Easy ways to clear space on your laptop's hard drive

Here's how to get some breathing room back.

By Melanie Pinola, PC World |  Hardware, hard drives, laptops

Store on the Web

Cloud storage services offer tons of free space online you can use instead of your hard drive. Microsoft's SkyDrive, for example, gives you 7GB or 25GB free (depending on when you signed up for the service), while Box, Google Drive, and SugarSync Free offer 5GB. Dropbox Basic starts at 2GB for free.

If you get in on promotions that these services sometimes run, you could score even more space--Box, for example, has offered 50GB free in the past. To really save space, though, the service you use will have to let you either simply upload your files without having to sync them, as Box does, or exclude some folders from syncing (otherwise, you'll still have those folders and files stored on your computer). SkyDrive and SugarSync don't seem to have this selective syncing feature, but Dropbox and Google Drive both do.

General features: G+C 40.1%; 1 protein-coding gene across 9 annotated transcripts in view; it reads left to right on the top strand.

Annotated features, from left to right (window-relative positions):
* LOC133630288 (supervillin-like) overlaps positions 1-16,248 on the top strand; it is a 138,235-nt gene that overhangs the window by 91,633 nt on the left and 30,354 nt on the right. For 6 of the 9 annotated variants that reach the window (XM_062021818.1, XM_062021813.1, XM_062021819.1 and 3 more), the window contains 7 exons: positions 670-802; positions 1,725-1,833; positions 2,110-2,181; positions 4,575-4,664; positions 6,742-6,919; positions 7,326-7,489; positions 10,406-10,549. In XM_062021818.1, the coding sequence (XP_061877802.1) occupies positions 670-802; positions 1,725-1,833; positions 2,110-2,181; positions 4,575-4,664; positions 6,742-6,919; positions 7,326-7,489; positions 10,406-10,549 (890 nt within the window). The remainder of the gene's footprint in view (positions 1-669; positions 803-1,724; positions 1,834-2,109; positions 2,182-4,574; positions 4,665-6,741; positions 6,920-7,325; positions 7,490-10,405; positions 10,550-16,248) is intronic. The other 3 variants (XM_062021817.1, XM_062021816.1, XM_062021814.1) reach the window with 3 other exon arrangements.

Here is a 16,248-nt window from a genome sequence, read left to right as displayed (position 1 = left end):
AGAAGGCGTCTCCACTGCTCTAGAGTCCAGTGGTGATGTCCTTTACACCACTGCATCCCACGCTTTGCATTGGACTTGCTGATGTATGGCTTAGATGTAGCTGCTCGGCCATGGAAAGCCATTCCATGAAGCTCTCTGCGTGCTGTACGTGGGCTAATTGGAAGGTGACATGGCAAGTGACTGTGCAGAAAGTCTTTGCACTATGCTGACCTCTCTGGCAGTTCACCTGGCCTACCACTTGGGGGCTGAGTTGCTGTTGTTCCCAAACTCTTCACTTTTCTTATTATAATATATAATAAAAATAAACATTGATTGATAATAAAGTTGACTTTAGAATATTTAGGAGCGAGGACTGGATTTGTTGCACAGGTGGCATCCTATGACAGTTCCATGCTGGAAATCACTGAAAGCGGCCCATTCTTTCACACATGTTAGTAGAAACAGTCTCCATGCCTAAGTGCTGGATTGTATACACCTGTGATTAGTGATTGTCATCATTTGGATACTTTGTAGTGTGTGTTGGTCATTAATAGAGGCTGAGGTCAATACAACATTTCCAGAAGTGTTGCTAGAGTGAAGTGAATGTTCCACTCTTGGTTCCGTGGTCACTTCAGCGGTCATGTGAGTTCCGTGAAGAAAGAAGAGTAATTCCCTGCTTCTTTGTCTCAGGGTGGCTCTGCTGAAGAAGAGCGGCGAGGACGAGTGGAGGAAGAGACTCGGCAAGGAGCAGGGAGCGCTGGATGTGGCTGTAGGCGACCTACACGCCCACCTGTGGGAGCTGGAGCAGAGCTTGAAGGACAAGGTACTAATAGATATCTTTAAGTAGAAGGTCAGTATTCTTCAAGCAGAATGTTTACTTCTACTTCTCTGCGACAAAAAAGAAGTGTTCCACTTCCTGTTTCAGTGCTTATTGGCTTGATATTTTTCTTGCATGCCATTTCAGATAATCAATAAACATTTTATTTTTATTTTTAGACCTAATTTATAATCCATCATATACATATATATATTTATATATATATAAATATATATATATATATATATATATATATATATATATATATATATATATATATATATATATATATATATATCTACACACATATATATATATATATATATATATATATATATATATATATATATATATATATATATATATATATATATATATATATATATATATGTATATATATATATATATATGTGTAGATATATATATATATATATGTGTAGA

To stop syncing all folders to Google Drive, right-click on the Google Drive Tool, then go to Preferences. Check the box for Only sync some folders to this computer. For Dropbox, go to the Dropbox preferences, then the Advanced tab, and click the Selective Sync button. This is a great way to keep large folders like videos and photos in your online storage space and remove them from your computer's hard drive. Other services you can use to save space include Amazon Cloud Drive (ideal for storing your music), Picasa or Flickr for your photos, and, of course, YouTube for videos.

Run Software in Your Browser

Finally, Web-based software can often rival desktop software in functionality--and such programs are often free. Instead of installing an office suite on your computer, you can use Google Docs or run Microsoft Office Web apps from within SkyDrive online.

Pixlr Editor can substitute for the space-hungry Photoshop for photo editing, PDFescape does the job of Adobe Acrobat, Screenr is an online screen recorder that can replace Camtasia, and, instead of Quicken for your personal finances, you could try Mint or Adaptu. So don't feel cramped if you have a small hard drive. Use some of these strategies and you may find your hard drive to be bigger than you thought.

Follow Melanie Pinola (@melaniepinola) and Today@PCWorld on Twitter.

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